A true guilty pleasure film for 90’s video game fans, Mortal Kombat is a fighting movie in every sense. It is full of poor acting, ridiculous costumes, cheesy lines Christopher Lambert. Christopher Lambert. That being said, we love it. Mortal Kombat is one of the most famous fighting games in history, made famous on the Super Nintendo and Sega Mega Drive, and involved a tournament of martial arts, where the goal is to fight your way to the top of a tower, until you reach the top and face the impossible Tsung Shang (or the more impossible Shao Kahn). The film creates a similar plot, with an Enter The Dragon rip off type of deal, where a group of characters, some good and some bad, arrive at a secret location, all with their own hidden agendas for being there. The plot is not what’s important though. It’s the memorable characters, which the film manages to get right. Fighters like Johnny Cage and Lui Kang are perfectly cast, but the hard part was getting cartoon fighters like Scorpion and Goro to seem plausible, and miraculously, they managed it. Johnny Cage’s fight with Scorpion is fantastic, his brawl with Goro is truly cheesy and hilarious, and the special effects manage to hold up well. The violence is actually toned down a little bit from the insane and famous “Fatalities” that made the video game so gloriously gory and creative, but that’s basically the only criticism of this beautiful disaster.
6. Ong Bak (2003)
There was a ton of hype for the star of this film, Tony Jaa, who made his debut here as a young man from the country who goes to the big city to recover a stolen Buddha statue from some criminals. Sounds pretty straightforward, and it is. But what is not straightforward, is this Thai stuntman’s insane fighting style, which is brutal and intense, drawing comparisons to some of the legends of the martial arts movie industry. Now, his success hasn’t quite ballooned as many thought, outside of his Ong Bak trilogy (although he is appearing in the upcoming Furious 7, and is on the rumored cast list for The Raid 3) but that doesn’t take anything away from this movie. What does take away from this movie is it’s plot and acting. But again, nobody reading this list cares! Jaa dispatches villains with a ridiculous controlled rage, delivered patented elbows that make you reach up and rub your own head to make sure you’re not bleeding. Let’s see what Jaa can bring to a western Hollywood feature like Furious 7.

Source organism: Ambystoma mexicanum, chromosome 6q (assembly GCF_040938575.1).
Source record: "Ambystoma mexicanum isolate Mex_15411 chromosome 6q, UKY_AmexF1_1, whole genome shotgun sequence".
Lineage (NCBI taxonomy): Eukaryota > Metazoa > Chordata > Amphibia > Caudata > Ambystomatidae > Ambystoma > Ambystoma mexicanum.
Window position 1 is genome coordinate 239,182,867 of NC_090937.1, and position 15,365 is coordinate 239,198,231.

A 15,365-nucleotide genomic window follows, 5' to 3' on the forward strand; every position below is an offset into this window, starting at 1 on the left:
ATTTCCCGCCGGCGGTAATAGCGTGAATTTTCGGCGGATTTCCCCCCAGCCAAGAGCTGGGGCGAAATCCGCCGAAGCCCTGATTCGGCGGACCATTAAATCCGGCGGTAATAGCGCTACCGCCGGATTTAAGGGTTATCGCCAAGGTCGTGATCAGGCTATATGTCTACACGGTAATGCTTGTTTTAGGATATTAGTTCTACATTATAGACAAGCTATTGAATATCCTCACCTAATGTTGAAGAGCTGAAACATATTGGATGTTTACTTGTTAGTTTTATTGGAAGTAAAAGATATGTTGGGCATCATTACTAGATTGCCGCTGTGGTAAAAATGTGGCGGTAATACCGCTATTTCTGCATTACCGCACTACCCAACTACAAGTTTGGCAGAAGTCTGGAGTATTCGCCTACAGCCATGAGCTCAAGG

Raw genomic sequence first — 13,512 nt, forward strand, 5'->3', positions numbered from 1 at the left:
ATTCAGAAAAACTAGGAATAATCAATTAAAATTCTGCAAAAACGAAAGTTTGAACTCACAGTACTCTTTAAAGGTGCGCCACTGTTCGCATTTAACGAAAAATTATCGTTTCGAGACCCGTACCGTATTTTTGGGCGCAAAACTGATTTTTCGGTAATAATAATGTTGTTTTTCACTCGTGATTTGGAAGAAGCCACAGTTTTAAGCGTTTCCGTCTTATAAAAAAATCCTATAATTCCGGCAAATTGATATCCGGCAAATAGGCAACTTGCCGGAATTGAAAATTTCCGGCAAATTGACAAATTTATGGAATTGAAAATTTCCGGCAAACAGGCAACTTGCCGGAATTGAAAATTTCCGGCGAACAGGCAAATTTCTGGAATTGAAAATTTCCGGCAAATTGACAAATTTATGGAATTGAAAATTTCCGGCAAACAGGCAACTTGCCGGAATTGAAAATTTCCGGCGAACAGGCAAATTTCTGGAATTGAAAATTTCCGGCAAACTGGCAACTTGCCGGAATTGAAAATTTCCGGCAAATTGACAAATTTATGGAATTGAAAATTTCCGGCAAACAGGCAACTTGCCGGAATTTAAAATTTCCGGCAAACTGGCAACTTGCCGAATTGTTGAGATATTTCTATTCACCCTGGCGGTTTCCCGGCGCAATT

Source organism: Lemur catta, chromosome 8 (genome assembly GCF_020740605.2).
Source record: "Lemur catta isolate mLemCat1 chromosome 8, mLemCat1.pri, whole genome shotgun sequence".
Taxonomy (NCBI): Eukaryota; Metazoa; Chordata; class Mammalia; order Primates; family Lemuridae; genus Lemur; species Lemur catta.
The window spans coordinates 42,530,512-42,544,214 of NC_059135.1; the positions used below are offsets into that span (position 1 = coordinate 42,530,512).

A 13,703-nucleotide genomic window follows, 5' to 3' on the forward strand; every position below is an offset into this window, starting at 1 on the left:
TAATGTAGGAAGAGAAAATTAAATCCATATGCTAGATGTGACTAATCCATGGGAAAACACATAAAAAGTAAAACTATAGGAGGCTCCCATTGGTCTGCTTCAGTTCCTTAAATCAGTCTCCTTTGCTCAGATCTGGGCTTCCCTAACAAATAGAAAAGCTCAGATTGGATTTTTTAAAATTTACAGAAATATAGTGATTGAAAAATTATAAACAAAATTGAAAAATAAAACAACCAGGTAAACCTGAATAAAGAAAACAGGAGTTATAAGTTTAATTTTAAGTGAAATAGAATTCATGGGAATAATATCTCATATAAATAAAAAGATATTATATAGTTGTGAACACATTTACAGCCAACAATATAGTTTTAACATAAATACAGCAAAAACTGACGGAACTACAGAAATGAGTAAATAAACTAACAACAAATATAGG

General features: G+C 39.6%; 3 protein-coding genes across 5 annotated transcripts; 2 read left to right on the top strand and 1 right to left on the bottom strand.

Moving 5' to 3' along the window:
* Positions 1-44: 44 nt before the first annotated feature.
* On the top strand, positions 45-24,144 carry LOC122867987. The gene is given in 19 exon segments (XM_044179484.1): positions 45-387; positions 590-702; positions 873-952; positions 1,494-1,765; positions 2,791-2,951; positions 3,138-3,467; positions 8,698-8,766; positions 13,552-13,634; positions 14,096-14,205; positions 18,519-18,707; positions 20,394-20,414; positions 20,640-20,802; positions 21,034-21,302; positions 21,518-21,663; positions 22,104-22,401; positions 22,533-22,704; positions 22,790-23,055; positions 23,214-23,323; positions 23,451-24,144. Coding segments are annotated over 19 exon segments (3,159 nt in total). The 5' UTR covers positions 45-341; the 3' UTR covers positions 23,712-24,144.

5. Ip Man (2010)
Ip Man is like Ong Bak, but with better acting and a good story. It stars martial arts master Donnie Yen as a family man whose town becomes occupied by the Japanese army. He is forced to fight for entertainment, but when he shows clear superiority in the arena he is gets entangled with the military leader, and has to hold up to his principles while also not taking any crap. Loosely based on ‘Yip Man’ who was the master of Bruce Lee (that’s saying something folks), this actually has a character worth learning a little about, but also has some masterful fight scenes, which are a little less brutally violent, but no less skillful and dazzling to watch. The film also spawned a couple of sequels, which were actually pretty decent in their own right. Check out the film and then go do some reading on the real life character that it’s based on.
4. Warrior (2011)
This is a film that is actually more of a sports drama than a fighting movie to be honest, but it has just enough fight scenes to qualify. It is probably the best pure movie on the list, but ranks lower because that’s not the primary criteria here! That being said, there is plenty of great MMA fighting in the film, which stars Tom Hardy and Joel Edgerton as a pair of brothers struggling in their lives for different reasons, who both enter an MMA tournament with a big cash prize. The acting in the film is top notch, emotional and realistic. The fights are great to watch, and seem incredibly real, but have been spiced up enough to appeal to a mass audience. Kurt Angle makes an appearance as an unbeatable wrestler, but the real dynamic is built by watching the big favorite Hardy crush his opponents Ronda Rousey style, while his underdog older brother struggles to get through each round. It’s a brilliant film for fight and movie fans alike.